Lucknow Encounter: After Rajnath Singh's Praise, Terror Suspect Saifullah's Father Says Thank You

Lucknow encounter: Rajnath Singh said terror suspect Saifullah was killed after he refused to surrender.

Highlights

  • Saifullah, 22, shot dead in Lucknow yesterday
  • Belonged to group that planted bomb on train: cops
  • Father refused to accept his body, Home Minister compliments him
New Delhi: By disowning his son, a terror suspect who was shot dead in Lucknow early on Wednesday morning, Sartaj Mohammed, has made an important statement, said Home Minister Rajnath Singh to parliament today. "I express sympathy for the father and I am sure the House joins me...the government is proud of Mohammed Sartaj and I am sure you are too," he said.

In Kanpur, Sartaj Mohammed offered his thanks to Mr Singh, stating, "This message should be for the whole country. Ordinary people like us are being given respect by ministers."

Saifullah, 22, was killed in a hideout in Lucknow after a 12-hour operation. Though commandos tried to capture him alive, he refused to surrender. After he was shot, an ISIS flag and a train timetable were discovered near him; investigators say he and other members of his group - "self-radicalised" and "self-proclaimed as an ISIS cell" according to the Uttar Pradesh police - carried out a bombing this week on a train in neighbouring Madhya Pradesh in which nine people were injured.
 
saifullah

Mohammad Saifullah, a suspected ISIS terrorist, was killed in an encounter in Lucknow yesterday.

Saifullah's father refused to accept his body yesterday at their home in Kanpur, denouncing him as a traitor. "One who could not belong to the country, how can he belong to me?" said Sartaj Mohammed, who works at a small leather factory.

Though the UP police has said that the group with allegedly nine members had no external support, other officials including some in the National Investigation Agency, which is handling the case, say there are signs of a handler that guided them, most likely from outside India, through chat rooms and phone calls.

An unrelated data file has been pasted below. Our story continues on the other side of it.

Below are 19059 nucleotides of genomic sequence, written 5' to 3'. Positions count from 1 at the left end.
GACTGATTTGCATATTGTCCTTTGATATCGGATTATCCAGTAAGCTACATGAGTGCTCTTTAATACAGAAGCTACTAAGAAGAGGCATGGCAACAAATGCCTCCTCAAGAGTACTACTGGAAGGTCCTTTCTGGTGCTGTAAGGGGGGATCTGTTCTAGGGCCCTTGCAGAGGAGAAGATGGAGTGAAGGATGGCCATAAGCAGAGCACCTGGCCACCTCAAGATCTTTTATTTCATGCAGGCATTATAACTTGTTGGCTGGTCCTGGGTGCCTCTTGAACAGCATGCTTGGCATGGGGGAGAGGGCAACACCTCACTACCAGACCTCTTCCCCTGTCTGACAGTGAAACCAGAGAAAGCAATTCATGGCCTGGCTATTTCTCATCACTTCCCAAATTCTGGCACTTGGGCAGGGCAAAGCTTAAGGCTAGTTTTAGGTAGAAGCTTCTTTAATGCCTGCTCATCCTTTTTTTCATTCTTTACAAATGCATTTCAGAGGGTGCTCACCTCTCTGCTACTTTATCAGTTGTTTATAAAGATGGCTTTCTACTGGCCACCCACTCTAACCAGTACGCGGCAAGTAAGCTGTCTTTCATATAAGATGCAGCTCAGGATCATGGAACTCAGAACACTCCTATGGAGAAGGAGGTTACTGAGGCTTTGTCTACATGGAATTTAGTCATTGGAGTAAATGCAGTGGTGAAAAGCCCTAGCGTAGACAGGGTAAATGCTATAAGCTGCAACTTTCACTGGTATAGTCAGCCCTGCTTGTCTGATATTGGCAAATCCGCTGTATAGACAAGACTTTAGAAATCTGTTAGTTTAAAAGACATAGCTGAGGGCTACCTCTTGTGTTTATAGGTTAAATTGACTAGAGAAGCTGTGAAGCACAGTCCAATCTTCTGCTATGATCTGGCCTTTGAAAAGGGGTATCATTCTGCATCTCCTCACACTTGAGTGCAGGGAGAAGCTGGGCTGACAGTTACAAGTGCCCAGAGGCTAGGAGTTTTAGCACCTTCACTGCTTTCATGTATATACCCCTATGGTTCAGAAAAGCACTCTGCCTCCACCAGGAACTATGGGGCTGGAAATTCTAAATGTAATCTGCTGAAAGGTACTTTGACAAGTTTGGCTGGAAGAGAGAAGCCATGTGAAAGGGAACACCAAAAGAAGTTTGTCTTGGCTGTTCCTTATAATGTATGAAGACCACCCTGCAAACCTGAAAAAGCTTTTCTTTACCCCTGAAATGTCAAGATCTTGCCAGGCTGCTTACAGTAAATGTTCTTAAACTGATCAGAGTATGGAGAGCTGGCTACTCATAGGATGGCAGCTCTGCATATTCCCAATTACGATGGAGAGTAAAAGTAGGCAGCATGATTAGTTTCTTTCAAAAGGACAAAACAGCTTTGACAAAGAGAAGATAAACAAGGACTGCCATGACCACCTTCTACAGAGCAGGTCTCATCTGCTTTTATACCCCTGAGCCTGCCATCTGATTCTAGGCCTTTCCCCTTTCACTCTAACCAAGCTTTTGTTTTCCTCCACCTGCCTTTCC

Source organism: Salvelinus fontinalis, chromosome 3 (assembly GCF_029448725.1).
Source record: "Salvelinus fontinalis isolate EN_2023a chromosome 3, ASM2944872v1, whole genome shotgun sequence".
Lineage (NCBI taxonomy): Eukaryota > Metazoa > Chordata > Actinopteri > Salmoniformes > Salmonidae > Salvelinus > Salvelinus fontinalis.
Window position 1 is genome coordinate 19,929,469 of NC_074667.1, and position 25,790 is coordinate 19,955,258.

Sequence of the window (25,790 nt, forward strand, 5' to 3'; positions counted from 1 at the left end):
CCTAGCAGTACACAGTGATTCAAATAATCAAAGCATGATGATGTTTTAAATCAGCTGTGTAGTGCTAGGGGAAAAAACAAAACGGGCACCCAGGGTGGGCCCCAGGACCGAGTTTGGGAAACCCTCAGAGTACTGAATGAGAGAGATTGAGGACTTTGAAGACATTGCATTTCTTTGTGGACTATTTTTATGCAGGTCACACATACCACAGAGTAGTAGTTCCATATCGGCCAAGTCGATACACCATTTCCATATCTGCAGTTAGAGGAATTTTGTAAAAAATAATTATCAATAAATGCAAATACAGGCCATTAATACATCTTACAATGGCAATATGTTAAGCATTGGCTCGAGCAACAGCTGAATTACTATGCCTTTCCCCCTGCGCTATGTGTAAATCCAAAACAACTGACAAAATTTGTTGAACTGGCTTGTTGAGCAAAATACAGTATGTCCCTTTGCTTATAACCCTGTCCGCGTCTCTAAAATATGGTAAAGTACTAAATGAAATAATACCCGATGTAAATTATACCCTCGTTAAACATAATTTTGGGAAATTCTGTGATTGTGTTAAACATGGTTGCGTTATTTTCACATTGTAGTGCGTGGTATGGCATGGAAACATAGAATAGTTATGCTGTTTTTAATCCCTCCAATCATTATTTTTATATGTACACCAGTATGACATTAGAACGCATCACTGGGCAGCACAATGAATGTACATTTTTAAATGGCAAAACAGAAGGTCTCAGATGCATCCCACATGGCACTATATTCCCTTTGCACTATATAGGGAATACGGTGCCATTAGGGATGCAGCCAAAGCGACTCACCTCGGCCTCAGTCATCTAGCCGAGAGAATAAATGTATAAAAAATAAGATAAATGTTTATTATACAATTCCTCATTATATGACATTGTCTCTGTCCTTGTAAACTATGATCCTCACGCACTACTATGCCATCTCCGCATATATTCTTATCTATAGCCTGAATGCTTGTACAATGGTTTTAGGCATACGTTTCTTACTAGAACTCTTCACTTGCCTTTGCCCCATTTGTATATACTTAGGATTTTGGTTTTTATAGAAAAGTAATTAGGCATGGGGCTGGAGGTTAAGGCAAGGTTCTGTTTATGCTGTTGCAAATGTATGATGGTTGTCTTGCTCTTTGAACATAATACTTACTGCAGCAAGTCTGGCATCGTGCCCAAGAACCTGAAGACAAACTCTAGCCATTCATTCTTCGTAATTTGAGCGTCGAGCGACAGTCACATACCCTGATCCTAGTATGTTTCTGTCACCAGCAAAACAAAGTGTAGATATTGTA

Sources say that the group complies with the pattern of ISIS cells busted in Kerala and Andhra Pradesh, who were indoctrinated online, largely self-funded, and told to organize weapons on their own to attack local targets.
 
lucknow encounter

Police found an ISIS flag and a train time table in Saifullah's house after a a 12-hour operation near Lucknow.

Two months ago, Saifullah, a college dropout, fought with his father and left the house the next day. His family believed he had travelled to Mumbai to get a visa for Saudi Arabia, where he said he wanted to work. Sartaj Mohammed was against the relocation.

Saifullah was the youngest of three brothers. His older brother, Khalid Mohammed, was phoned during the operation in Lucknow; he was asked to persuade Saifullah to surrender. "For over an hour, I kept speaking on the phone...I kept talking. I did not hear his voice. Only gunshots." The UP police have said Saifullah told his brother that he wanted to "die a martyr".

Today, Khalid Mohammed said that an inquiry must look at the charges against his brother. "My house is open, you can come inside and check. What if tomorrow they raid our house and say we have ammunition?" he asked.
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